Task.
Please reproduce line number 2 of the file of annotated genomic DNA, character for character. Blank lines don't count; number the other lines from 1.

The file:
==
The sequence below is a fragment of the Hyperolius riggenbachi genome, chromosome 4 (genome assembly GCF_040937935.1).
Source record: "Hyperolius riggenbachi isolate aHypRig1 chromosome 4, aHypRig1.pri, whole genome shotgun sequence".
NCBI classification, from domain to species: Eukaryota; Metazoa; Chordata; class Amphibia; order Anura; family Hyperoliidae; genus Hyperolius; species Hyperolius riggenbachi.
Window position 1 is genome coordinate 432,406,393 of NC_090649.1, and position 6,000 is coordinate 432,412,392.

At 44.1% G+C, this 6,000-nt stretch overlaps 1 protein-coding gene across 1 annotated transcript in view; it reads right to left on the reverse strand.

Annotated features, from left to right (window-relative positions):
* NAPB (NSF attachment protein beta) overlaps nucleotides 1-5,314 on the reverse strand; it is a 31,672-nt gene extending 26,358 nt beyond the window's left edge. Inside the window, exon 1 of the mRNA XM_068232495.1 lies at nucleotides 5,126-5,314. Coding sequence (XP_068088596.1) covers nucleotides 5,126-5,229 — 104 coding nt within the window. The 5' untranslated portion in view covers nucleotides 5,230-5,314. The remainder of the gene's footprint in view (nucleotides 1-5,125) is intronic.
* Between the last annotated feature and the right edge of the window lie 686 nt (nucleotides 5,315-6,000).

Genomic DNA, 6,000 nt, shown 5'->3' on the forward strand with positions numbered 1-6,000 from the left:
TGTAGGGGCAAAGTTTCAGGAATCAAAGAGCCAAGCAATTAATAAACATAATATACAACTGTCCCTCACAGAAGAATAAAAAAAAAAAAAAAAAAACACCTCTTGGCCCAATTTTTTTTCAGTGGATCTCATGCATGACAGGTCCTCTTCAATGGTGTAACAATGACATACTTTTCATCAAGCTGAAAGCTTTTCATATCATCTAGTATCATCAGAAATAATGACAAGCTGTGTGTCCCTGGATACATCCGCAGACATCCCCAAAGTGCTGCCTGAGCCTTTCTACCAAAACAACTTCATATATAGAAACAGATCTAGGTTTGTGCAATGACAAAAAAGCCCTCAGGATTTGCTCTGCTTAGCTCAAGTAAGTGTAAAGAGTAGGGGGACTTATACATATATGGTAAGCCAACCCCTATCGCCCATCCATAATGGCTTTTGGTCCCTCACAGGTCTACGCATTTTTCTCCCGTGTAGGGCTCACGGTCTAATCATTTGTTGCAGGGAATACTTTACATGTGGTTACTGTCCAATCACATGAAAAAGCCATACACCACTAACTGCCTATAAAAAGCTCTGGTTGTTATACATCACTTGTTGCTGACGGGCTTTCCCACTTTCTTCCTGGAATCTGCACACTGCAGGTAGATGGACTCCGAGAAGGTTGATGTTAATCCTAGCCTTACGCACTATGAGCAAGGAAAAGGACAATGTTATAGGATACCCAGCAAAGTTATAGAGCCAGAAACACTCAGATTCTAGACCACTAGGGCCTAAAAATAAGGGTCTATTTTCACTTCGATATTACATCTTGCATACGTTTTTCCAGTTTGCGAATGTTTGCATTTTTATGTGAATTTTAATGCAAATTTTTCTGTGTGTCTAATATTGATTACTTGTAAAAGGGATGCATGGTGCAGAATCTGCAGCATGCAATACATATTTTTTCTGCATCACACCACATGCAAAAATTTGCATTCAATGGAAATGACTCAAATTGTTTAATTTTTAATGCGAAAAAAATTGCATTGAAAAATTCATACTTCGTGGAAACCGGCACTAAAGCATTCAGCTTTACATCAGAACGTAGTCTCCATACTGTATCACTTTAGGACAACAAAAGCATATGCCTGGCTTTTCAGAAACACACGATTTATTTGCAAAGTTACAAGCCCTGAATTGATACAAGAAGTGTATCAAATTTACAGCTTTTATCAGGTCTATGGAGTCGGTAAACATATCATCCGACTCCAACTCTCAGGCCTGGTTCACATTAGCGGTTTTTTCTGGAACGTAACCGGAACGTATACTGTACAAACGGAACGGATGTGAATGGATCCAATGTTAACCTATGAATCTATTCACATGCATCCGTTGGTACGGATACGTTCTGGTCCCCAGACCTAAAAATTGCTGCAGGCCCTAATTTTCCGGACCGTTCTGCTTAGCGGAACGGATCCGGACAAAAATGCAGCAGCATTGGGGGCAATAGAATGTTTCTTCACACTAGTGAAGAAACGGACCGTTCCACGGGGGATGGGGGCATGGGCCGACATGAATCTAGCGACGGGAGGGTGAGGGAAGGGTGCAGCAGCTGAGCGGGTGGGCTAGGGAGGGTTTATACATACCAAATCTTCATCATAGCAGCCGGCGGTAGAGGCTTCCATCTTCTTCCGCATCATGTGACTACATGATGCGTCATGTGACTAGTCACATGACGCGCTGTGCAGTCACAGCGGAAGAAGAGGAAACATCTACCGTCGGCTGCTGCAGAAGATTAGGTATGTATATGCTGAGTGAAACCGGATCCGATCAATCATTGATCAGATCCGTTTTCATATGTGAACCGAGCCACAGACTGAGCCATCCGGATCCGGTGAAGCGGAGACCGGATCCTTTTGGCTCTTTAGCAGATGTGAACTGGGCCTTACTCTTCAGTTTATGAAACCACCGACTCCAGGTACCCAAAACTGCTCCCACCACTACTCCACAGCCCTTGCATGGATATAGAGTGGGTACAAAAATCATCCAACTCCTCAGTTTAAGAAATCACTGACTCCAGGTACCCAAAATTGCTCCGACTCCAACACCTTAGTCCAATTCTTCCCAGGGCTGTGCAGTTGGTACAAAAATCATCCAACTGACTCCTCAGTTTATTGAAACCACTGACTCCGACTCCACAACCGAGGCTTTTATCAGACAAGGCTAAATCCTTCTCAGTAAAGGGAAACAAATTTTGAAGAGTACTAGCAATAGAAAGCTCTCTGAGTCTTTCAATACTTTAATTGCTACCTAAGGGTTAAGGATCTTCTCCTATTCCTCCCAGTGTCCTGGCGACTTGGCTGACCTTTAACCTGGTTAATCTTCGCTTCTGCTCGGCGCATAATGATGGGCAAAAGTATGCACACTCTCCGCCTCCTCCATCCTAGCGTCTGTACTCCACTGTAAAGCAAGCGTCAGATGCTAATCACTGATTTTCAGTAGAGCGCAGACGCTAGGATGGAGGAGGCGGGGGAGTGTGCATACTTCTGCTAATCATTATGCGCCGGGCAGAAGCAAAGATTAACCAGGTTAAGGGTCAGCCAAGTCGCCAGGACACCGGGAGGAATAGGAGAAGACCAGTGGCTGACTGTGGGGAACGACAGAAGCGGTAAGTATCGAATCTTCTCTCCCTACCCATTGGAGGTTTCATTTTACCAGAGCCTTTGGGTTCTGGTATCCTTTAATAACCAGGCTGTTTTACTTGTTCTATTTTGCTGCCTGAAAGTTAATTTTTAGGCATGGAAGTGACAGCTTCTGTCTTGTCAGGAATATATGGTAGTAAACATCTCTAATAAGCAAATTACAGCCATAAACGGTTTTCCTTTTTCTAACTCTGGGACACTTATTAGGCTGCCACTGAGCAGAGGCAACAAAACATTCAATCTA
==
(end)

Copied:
Source record: "Hyperolius riggenbachi isolate aHypRig1 chromosome 4, aHypRig1.pri, whole genome shotgun sequence".